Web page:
|Elbert G. Hubbard|
|Frank Lloyd Wright|
Given their associations with the Arts & Crafts movement, their respective penchants for longish hair and distinctive ways of dress, and their connections to the Larkin Company in Buffalo (Hubbard was second in command of the company until 1893; Wright designed the Larkin Administration Building in 1903-6), western New Yorkers and others have often asked, did Wright and Elbert Hubbard know each other? In the Arts & Crafts Quarterly in May of 1992 I gathered the following evidence:
First, Darwin Martin visited Wright's Home and Studio in Oak Park, Illinois, in September 1902 and wrote a letter to Elbert Hubbard, his former employer at the Larkin Company, encouraging Hubbard to visit Wright saying:
You need an example of Wright's architecture on the Roycroft grounds. The Wright studio -- it would be a shame to call it an office -- is very Roycroftie." To which Hubbard responded, "I am glad to say that I know about the work of brother Wright of Oak Park. He certainly is a genius in his line and no man admires him more than I.
Second, Evelyn (Heath) Jacobsen (Elbert Hubbard's niece) recalled in an interview with me in 1990, when she was 94, that she remembered Wright and Hubbard meeting in her family's Wright-designed William R. Heath House in Buffalo, but unfortunately she did not elaborate.
Third, John Lloyd Wright made a similar claim and did elaborate, in his fatuous way, in his My Father Who Is On Earth of 1946:
Elbert Hubbard was almost as picturesque as Father -- they talked arts, crafts and philosophy by the hour. Said Elbert the Hubbard to the Papa one night, 'Modesty being egotism turned wrong side out, let me say here that I am an orator, a great orator! I have health, gesture, imagination, voice, vocabulary, taste, ideas -- I acknowledge it myself. What I lack in shape I make up in nerve...' Said Dad the papa to the Hubbard, 'Not only do I intend to be the greatest architect who ever lived but the greatest architect who will ever live. Yes, I intend to be the greatest architect of all time, and I do hereunto affix 'the red square' and sign my name to this warning.' Just a couple of boys trying to get along."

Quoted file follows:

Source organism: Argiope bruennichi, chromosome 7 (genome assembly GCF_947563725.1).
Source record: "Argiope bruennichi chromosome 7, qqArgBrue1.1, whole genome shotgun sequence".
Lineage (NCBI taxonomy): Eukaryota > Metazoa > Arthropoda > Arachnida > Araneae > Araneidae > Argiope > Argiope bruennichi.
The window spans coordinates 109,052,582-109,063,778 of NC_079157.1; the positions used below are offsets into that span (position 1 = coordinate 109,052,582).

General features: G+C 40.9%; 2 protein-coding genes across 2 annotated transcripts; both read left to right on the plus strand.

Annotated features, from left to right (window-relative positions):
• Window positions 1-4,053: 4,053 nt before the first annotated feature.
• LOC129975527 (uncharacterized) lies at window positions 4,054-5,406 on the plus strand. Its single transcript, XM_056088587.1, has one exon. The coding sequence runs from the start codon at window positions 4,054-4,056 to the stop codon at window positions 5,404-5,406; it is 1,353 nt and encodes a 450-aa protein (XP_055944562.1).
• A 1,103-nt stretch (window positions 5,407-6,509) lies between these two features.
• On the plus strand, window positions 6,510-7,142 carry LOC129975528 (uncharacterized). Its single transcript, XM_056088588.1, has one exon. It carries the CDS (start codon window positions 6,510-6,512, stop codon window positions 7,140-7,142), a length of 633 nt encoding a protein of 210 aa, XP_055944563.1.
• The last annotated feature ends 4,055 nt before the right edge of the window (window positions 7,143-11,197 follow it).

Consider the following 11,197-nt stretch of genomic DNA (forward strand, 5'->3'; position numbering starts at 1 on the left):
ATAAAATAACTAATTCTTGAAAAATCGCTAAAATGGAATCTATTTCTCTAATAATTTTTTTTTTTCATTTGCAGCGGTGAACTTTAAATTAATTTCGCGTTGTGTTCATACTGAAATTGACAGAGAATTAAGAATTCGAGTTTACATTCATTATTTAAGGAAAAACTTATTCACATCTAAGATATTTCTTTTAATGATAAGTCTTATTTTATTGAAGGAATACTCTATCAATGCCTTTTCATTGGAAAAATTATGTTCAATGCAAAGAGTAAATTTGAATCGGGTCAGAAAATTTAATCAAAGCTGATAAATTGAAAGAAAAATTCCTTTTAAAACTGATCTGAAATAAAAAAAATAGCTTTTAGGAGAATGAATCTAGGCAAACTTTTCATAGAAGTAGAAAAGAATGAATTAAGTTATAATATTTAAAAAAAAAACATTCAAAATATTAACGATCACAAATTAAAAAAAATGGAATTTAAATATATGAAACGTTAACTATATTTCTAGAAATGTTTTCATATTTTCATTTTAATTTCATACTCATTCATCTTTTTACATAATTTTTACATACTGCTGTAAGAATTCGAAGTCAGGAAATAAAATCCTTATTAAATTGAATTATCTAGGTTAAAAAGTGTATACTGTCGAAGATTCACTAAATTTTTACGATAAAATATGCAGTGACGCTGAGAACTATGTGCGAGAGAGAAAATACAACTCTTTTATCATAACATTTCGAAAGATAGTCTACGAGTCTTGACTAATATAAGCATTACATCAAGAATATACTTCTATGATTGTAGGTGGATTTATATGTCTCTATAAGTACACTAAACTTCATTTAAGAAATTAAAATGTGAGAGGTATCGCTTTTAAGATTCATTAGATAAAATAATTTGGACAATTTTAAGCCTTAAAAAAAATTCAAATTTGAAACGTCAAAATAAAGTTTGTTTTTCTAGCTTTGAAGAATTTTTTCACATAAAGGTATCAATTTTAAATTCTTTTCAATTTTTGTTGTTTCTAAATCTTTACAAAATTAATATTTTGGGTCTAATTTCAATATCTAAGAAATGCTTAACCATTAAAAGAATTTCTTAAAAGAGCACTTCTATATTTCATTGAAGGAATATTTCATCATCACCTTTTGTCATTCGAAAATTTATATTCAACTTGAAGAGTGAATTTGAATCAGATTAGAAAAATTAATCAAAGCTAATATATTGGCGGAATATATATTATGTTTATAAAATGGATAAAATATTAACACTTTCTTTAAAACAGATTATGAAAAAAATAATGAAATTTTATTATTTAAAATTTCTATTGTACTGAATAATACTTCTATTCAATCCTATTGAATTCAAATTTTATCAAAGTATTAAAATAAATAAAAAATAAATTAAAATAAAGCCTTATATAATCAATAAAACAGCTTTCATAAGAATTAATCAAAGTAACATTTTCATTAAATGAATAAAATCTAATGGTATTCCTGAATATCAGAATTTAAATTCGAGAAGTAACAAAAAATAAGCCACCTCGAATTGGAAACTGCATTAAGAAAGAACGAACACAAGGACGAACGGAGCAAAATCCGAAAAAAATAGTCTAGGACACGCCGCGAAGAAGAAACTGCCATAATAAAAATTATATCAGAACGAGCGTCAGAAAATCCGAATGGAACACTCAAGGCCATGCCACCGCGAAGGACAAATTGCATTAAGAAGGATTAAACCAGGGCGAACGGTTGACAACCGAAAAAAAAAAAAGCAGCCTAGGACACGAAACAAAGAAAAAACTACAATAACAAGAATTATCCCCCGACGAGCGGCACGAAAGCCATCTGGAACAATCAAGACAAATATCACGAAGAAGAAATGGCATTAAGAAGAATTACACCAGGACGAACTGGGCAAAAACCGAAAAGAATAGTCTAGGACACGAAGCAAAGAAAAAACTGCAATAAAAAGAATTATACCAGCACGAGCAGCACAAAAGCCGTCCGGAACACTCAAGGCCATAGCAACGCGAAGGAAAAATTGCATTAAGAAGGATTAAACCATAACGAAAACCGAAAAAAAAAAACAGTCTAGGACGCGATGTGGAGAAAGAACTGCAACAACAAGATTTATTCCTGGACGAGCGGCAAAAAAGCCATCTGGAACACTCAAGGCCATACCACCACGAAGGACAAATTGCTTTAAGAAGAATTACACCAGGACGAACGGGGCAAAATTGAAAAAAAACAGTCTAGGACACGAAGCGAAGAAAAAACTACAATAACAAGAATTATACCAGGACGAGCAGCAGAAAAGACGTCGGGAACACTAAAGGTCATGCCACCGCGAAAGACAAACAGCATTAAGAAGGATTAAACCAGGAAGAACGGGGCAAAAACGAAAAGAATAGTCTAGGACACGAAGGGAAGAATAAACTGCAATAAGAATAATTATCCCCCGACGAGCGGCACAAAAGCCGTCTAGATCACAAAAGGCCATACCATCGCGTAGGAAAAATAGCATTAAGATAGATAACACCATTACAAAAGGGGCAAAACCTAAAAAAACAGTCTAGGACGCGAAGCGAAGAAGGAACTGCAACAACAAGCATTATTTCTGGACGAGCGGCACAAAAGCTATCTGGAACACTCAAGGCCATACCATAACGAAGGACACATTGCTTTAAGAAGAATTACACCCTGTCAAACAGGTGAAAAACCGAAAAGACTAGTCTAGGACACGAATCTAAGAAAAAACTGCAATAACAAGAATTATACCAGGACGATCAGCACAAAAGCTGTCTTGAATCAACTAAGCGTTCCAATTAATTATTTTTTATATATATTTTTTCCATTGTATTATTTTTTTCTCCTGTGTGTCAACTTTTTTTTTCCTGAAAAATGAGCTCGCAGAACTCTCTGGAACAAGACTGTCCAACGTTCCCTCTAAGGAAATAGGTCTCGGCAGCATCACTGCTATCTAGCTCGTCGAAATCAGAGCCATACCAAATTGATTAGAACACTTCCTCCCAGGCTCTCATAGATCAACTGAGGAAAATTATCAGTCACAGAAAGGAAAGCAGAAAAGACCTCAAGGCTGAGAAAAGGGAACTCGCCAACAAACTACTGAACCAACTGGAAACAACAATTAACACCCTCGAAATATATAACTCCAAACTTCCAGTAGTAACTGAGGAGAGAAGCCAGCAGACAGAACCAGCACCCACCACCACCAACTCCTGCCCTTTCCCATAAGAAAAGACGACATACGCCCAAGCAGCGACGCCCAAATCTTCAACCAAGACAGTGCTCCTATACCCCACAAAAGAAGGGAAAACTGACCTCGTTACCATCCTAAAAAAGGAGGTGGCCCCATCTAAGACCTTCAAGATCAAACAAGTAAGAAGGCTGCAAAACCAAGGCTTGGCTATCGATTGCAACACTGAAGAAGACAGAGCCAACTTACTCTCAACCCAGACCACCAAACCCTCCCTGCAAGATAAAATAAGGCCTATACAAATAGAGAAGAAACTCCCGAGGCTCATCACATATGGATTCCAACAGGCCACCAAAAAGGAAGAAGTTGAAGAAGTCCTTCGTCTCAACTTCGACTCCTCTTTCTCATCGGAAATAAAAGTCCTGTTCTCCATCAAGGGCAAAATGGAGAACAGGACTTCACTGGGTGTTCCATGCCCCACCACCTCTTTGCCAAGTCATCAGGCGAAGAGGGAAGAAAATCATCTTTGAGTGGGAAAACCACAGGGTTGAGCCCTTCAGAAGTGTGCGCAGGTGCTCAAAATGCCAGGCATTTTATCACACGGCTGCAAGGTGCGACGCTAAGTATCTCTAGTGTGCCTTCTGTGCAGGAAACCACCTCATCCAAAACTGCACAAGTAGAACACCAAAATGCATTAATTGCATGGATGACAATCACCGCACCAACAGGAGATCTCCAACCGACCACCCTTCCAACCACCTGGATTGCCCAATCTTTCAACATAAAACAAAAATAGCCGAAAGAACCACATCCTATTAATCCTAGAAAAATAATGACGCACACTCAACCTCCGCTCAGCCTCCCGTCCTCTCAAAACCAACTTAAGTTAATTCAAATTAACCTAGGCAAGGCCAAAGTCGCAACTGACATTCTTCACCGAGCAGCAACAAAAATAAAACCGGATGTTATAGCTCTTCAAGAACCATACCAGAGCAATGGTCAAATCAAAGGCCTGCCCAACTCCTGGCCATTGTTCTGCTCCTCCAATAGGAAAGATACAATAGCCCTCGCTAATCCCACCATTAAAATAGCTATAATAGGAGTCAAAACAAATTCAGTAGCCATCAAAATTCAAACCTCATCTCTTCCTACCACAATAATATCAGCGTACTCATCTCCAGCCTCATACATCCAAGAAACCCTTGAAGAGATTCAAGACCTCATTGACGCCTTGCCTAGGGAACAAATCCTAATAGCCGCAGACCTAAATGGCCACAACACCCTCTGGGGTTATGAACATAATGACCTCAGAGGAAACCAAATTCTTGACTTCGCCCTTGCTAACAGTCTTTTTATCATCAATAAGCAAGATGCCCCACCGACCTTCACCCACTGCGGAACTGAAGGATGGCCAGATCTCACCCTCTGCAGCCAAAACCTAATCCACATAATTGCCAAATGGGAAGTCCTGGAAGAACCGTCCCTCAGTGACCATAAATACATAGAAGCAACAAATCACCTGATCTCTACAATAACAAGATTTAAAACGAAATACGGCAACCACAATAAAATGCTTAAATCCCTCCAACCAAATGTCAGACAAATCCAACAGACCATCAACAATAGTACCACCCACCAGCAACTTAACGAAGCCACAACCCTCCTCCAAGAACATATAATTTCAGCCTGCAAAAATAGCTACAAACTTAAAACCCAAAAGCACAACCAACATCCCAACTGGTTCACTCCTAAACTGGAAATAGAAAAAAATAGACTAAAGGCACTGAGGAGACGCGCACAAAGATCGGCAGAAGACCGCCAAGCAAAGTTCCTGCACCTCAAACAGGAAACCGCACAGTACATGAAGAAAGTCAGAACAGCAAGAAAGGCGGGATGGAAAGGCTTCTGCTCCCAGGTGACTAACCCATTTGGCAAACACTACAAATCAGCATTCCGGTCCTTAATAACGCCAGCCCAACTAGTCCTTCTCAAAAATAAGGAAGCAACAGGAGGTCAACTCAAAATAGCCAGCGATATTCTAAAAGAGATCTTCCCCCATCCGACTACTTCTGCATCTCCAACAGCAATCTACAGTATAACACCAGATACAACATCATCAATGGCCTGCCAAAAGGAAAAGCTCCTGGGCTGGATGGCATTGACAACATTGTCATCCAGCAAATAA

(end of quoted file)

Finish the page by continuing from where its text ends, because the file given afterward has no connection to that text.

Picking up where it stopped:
Elbert Hubbard perished on the Lusitania in 1915 but in the late 1920s, when Wright was being pursued by legal authorities, he deposited Olgivanna Milanov Hinzenberg, soon to be his third wife, and her child at Hubbard's Roycroft Inn in East Aurora.
The new evidence comes from a letter written in 1966 by Lloyd Wright, Wright's oldest child (born 1890), to Linn Cowles, who was then a student in New York preparing a seminar report on Wright. Lloyd Wright writes:
At the studio about this time came also, Roy Crofters, Elbert Hubbard and relatives, and others involved in the English William Morris School of Arts and Crafts, and Architect, C.R. Ashbee and his wife. Mr Ashbee later designed the first building for Tel Aviv in Israel. He and his wife visited us in Oak Park about 1896 and taught us children, four of us then, the Morris songs and dances..."
How does it matter that Wright and Hubbard might have known each other? John Wright is the only account that elaborates a meeting and it is written in a way that does not inspire confidence. There are no footnotes. When did it occur? How did it happen? How old was John? An oblique insight comes by way of an unpublished manuscript written by Clark W.Heath entitled"Eagle BayFarm 1907-1920; Soldiers
place 1904-1923" Dr. Heath writes:
But more about Frank Lloyd Wright. Father had the capacity (mother thought it a fault) of attracting unusual and creative people. He loved discussions of the philosophy of life, of religion, of purpose and would sometimes stay up late talking with someone with whom he felt at ease. Sometimes these men had one eye on his financial help. so it was with frank Lloyd Wright, though I believe that Wright was challenged by father's skepticism and argumentativeness... Mother was always gracious to these people but recognized their divided intentions and would warn father.
The Heath home was something of a hotbed of interesting discourse. The record shows that when Walter V. Davidson joined the Larkin Company in 1906 he and his wife were invited to the Heath home on at least two occasions to discuss the writings of Ralph Waldo Emerson.
Wright did lean on the Heaths (and the Martins and other prominent clients) in times of need so it is not unlikely that Elbert Hubbard and Frank Lloyd Wright did engage in lengthy discussion in the Heath House though perhaps not the way that John Wright has portrayed it.